The Rich Vegetarian

An Examined Life

Menu Close

Tag: love (page 1 of 5)

Love and Neutrality

Love isn’t generally associated with neutrality.

Love is associated with all sorts of positive experiences — joy, cheer, generosity, good wishes, hugs, support. Neutrality seems very cold in contrast. Like a noble gas or a non-reactive element. We want the people we love to respond to us. We don’t want them to be cold or aloof. Or so we understood what it means to be neutral.

When we love someone, we are pretty much in their business openly. When we cannot stand someone, we are in their business too. In our heads, that is. We cannot stop thinking about them. But when we love someone, it is well understood (and expected) that we are connected to them in many ways. This includes providing them with physical/mental/emotional support, wishing them the best, giving them the gift of time and presence, being available to them. Or so the popular understanding of love goes.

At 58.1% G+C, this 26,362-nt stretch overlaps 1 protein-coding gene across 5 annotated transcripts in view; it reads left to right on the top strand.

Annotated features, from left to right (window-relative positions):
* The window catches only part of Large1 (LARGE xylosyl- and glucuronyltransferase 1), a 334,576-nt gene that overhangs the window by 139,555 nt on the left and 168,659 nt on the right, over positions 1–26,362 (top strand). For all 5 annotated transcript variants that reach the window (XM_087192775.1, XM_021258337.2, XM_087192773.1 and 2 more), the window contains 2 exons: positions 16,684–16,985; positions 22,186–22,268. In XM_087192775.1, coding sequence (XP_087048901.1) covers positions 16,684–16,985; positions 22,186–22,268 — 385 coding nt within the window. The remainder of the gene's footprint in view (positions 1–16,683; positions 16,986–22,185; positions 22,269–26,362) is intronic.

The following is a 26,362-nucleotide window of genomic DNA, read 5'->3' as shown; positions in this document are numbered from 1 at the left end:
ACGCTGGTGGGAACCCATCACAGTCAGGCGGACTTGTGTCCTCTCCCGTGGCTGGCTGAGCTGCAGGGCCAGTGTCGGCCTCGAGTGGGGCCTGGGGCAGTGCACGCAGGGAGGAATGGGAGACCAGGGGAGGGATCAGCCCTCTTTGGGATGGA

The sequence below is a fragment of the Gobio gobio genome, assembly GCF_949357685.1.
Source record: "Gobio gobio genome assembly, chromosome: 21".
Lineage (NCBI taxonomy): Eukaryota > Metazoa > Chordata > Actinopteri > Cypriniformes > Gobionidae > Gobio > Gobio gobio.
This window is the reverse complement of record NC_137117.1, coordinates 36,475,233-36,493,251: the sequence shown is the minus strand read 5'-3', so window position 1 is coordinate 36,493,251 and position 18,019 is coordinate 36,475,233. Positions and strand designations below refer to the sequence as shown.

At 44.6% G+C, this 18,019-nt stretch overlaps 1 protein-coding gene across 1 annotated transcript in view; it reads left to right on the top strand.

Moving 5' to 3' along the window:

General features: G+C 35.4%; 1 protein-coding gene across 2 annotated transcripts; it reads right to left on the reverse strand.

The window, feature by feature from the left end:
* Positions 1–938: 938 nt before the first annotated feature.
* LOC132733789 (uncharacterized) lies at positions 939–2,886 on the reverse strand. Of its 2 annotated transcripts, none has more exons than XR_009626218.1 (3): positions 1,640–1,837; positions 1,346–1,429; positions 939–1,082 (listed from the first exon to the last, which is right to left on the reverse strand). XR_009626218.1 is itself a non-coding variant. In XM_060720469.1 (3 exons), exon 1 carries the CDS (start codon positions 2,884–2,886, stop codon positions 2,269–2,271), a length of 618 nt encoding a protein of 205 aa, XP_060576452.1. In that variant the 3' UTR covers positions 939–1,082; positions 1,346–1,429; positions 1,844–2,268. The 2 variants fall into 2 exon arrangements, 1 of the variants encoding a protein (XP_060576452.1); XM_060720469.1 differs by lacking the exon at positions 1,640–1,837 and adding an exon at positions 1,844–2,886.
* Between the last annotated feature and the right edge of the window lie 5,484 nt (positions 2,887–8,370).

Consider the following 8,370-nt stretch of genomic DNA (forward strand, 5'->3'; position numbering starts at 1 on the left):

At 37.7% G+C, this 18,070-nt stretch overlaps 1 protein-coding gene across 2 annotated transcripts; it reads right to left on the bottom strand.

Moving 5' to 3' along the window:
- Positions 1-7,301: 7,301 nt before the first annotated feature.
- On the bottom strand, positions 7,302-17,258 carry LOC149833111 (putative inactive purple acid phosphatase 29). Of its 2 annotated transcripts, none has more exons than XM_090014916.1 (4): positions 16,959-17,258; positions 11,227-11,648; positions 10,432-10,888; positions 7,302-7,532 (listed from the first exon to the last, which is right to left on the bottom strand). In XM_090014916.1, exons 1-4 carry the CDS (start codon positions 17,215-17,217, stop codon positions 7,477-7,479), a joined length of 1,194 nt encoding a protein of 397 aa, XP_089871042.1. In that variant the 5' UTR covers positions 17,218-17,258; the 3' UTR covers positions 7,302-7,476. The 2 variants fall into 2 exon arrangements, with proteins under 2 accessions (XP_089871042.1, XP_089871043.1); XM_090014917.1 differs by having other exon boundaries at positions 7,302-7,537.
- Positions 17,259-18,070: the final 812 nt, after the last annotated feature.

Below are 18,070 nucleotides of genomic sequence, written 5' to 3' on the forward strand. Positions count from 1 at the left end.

Love isn’t meant to be neutral or empty. It is meant to be filled with positive vibes and generosity and blessings.

There is no space in love. We keep wanting to close the space, end the distance. Sometimes, it is impossible to close the distance physically, so we do it mentally. And we project our best hopes and wishes on to the people we love. Isn’t that expected? How else do we love the people we do, if not by wishing them the best? “May you live long, prosper, be healthy.” And so on.

Of course, we also claim that we want space in our loving relationships. Space is a neutral element. Yes, we appreciate space but we don’t much care for its neutral nature.

If we are to stay neutral, what is the differentiation between us and a stranger? None, or so we think.